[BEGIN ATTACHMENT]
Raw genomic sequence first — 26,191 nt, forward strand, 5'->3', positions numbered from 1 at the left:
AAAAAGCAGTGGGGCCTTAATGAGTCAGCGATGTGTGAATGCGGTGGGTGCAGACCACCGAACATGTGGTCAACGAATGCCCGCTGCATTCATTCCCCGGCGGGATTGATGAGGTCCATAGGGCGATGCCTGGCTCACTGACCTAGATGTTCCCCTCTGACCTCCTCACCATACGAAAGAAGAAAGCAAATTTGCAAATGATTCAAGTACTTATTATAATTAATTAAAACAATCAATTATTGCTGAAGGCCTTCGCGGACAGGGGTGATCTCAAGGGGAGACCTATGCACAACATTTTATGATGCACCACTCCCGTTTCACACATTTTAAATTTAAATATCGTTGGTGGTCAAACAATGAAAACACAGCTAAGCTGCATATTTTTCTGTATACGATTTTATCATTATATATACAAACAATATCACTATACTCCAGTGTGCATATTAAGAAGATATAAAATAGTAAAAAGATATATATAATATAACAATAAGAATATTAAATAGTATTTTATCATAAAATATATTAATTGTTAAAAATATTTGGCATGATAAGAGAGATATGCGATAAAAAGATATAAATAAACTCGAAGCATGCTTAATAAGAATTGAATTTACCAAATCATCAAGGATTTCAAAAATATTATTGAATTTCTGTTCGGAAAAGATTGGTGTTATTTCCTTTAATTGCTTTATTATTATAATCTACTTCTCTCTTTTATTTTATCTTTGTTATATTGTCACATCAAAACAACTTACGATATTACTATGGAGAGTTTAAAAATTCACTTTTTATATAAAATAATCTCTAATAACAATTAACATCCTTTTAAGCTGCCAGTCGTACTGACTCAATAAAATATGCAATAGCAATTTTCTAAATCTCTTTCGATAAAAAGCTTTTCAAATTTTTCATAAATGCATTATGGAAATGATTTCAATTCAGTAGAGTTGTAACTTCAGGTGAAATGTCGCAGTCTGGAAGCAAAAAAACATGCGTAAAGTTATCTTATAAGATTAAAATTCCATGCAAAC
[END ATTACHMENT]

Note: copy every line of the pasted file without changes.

Raw genomic sequence first — 26,191 nt, forward strand, 5'->3', positions numbered from 1 at the left:
AAAAAGCAGTGGGGCCTTAATGAGTCAGCGATGTGTGAATGCGGTGGGTGCAGACCACCGAACATGTGGTCAACGAATGCCCGCTGCATTCATTCCCCGGCGGGATTGATGAGGTCCATAGGGCGATGCCTGGCTCACTGACCTAGATGTTCCCCTCTGACCTCCTCACCATACGAAAGAAGAAAGCAAATTTGCAAATGATTCAAGTACTTATTATAATTAATTAAAACAATCAATTATTGCTGAAGGCCTTCGCGGACAGGGGTGATCTCAAGGGGAGACCTATGCACAACATTTTATGATGCACCACTCCCGTTTCACACATTTTAAATTTAAATATCGTTGGTGGTCAAACAATGAAAACACAGCTAAGCTGCATATTTTTCTGTATACGATTTTATCATTATATATACAAACAATATCACTATACTCCAGTGTGCATATTAAGAAGATATAAAATAGTAAAAAGATATATATAATATAACAATAAGAATATTAAATAGTATTTTATCATAAAATATATTAATTGTTAAAAATATTTGGCATGATAAGAGAGATATGCGATAAAAAGATATAAATAAACTCGAAGCATGCTTAATAAGAATTGAATTTACCAAATCATCAAGGATTTCAAAAATATTATTGAATTTCTGTTCGGAAAAGATTGGTGTTATTTCCTTTAATTGCTTTATTATTATAATCTACTTCTCTCTTTTATTTTATCTTTGTTATATTGTCACATCAAAACAACTTACGATATTACTATGGAGAGTTTAAAAATTCACTTTTTATATAAAATAATCTCTAATAACAATTAACATCCTTTTAAGCTGCCAGTCGTACTGACTCAATAAAATATGCAATAGCAATTTTCTAAATCTCTTTCGATAAAAAGCTTTTCAAATTTTTCATAAATGCATTATGGAAATGATTTCAATTCAGTAGAGTTGTAACTTCAGGTGAAATGTCGCAGTCTGGAAGCAAAAAAACATGCGTAAAGTTATCTTATAAGATTAAAATTCCATGCAAAC